London: One of Britain's oldest Sikh groups has appealed to Prime Minister David Cameron to repeat his remarks of regret over the 1919 Jallianwala Bagh massacre in Parliament on the 97th anniversary of the tragedy on Wednesday.
The Indian Workers Association (IWA) has written to Cameron to repeat his description of the massacre as a "deeply shameful act in British history", made during his visit to Amritsar in February, 2013, in the House of Commons.
"This single action will cost nothing. The effect on the people of India and the Indian diaspora will be of historic magnitude," IWA vice-president Harsev Bains wrote.
On April 13, 1919, Col Reginald Dyer had ordered soldiers under his command to open fire on thousands of Sikhs gathered at Jallianwala Bagh as part of an anti-Raj rally, killing 379 people though the actual toll is believed to be much higher.
Cameron had stopped short of a full apology in a message he wrote in the visitors' book at the memorial site three years ago.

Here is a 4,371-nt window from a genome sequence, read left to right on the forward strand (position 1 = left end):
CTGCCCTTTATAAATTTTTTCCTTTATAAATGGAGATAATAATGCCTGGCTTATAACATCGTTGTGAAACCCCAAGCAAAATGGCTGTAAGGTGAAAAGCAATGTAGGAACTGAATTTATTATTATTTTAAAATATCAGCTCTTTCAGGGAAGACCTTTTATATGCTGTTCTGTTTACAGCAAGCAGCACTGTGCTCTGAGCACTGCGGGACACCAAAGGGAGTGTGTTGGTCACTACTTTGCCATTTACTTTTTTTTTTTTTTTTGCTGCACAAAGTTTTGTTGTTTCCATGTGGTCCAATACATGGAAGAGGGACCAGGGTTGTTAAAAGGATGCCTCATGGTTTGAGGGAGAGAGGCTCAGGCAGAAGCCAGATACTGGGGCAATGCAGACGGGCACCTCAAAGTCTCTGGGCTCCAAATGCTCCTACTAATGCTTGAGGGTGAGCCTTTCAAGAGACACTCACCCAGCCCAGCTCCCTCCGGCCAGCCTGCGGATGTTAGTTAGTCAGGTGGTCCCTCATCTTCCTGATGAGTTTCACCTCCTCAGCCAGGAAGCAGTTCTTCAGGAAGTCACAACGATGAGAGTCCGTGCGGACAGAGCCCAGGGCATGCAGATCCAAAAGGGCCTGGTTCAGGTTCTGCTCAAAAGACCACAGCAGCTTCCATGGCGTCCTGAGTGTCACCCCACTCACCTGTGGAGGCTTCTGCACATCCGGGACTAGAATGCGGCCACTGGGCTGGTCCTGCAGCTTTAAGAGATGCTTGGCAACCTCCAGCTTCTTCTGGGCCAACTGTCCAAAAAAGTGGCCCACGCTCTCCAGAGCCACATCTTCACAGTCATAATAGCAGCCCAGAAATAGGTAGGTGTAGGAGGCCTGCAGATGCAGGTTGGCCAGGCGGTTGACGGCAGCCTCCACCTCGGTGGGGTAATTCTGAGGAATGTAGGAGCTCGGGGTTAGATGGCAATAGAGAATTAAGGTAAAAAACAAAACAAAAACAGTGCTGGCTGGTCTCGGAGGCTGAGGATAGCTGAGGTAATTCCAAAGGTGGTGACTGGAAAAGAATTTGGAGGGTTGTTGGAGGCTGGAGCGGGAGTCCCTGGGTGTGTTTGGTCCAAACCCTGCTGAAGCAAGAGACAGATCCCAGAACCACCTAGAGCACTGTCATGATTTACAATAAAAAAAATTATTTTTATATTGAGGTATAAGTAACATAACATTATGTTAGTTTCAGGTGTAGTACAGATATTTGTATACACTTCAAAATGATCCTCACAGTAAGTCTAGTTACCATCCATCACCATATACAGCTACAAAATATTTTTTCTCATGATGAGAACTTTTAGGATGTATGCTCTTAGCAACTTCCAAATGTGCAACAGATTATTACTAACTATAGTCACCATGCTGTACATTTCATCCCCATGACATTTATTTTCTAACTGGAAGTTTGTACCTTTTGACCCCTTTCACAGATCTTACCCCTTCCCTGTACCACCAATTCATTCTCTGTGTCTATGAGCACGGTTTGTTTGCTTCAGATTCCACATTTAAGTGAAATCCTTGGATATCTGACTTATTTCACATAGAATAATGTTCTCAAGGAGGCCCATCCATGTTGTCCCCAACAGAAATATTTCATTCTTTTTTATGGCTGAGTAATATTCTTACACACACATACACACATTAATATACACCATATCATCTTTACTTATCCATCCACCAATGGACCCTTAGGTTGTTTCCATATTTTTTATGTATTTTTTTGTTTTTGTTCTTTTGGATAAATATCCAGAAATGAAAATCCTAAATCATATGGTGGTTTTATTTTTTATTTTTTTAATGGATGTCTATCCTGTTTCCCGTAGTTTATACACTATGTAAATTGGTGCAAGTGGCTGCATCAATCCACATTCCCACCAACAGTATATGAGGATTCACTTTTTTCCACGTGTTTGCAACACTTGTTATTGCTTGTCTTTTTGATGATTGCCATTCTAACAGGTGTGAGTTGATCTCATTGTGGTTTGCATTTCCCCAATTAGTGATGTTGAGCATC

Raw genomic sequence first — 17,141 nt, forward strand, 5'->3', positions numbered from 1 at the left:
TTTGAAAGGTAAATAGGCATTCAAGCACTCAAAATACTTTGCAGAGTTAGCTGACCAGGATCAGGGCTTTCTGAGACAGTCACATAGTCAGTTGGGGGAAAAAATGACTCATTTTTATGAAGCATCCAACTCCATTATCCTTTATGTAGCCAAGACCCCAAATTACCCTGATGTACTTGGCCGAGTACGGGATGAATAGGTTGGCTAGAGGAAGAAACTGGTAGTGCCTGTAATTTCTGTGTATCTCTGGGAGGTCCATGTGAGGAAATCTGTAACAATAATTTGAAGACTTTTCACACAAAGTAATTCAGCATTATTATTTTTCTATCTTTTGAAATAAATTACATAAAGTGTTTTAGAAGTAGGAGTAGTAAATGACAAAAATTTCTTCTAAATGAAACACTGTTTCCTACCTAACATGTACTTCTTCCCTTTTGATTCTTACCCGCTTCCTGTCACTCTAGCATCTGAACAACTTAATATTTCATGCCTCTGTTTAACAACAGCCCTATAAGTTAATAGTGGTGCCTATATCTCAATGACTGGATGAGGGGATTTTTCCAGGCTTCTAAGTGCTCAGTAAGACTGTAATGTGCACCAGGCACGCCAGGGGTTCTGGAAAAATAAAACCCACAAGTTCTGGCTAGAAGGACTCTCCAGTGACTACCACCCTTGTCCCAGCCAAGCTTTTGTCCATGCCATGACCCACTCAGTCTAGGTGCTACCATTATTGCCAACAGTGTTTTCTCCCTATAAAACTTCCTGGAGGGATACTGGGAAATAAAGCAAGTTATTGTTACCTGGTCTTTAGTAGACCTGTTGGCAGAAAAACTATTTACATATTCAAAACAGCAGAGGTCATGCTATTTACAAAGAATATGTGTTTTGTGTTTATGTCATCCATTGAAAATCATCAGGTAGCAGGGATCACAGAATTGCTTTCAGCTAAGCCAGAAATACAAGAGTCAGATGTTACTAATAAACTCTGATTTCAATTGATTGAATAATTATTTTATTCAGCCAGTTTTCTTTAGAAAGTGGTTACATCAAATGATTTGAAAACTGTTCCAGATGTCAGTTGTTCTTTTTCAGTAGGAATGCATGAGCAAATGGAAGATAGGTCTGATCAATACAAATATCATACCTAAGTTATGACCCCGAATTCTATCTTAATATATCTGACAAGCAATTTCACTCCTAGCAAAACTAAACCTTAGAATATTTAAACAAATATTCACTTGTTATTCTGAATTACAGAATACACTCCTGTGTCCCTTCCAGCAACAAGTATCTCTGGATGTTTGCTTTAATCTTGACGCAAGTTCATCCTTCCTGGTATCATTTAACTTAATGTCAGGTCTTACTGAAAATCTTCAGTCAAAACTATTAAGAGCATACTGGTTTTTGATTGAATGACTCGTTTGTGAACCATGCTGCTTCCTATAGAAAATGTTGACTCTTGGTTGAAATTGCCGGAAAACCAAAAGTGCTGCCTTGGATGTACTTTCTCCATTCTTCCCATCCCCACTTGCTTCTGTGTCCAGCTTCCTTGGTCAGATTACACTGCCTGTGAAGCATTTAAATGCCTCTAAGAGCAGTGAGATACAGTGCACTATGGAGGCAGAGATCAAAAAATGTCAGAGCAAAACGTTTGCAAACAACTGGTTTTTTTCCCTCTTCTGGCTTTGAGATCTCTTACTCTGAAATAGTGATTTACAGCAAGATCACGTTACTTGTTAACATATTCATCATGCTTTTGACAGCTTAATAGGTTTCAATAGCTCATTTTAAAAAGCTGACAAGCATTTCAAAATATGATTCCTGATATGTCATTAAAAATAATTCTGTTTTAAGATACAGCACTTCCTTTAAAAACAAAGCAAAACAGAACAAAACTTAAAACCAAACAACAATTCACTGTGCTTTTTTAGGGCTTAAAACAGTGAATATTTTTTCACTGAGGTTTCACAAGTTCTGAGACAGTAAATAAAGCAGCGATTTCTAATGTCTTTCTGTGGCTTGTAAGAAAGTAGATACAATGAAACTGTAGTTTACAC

"This was a deeply shameful act in British history, one that Winston Churchill rightly described at that time as 'monstrous'. We must never forget what happened here and we must ensure that the UK stands up for the right of peaceful protests," Cameron wrote.
He later defended his remarks saying "I don't think the right thing is to reach back into history and to seek out things you can apologise for. I think the right thing is to acknowledge what happened, to recall what happened, to show respect and understanding for what happened".
IWA, which dates back to 1938 as a pressure group for Sikh and Indian-origin workers across the UK, believes it is time Cameron's remarks are formally recorded.
Downing Street is yet to respond to the letter.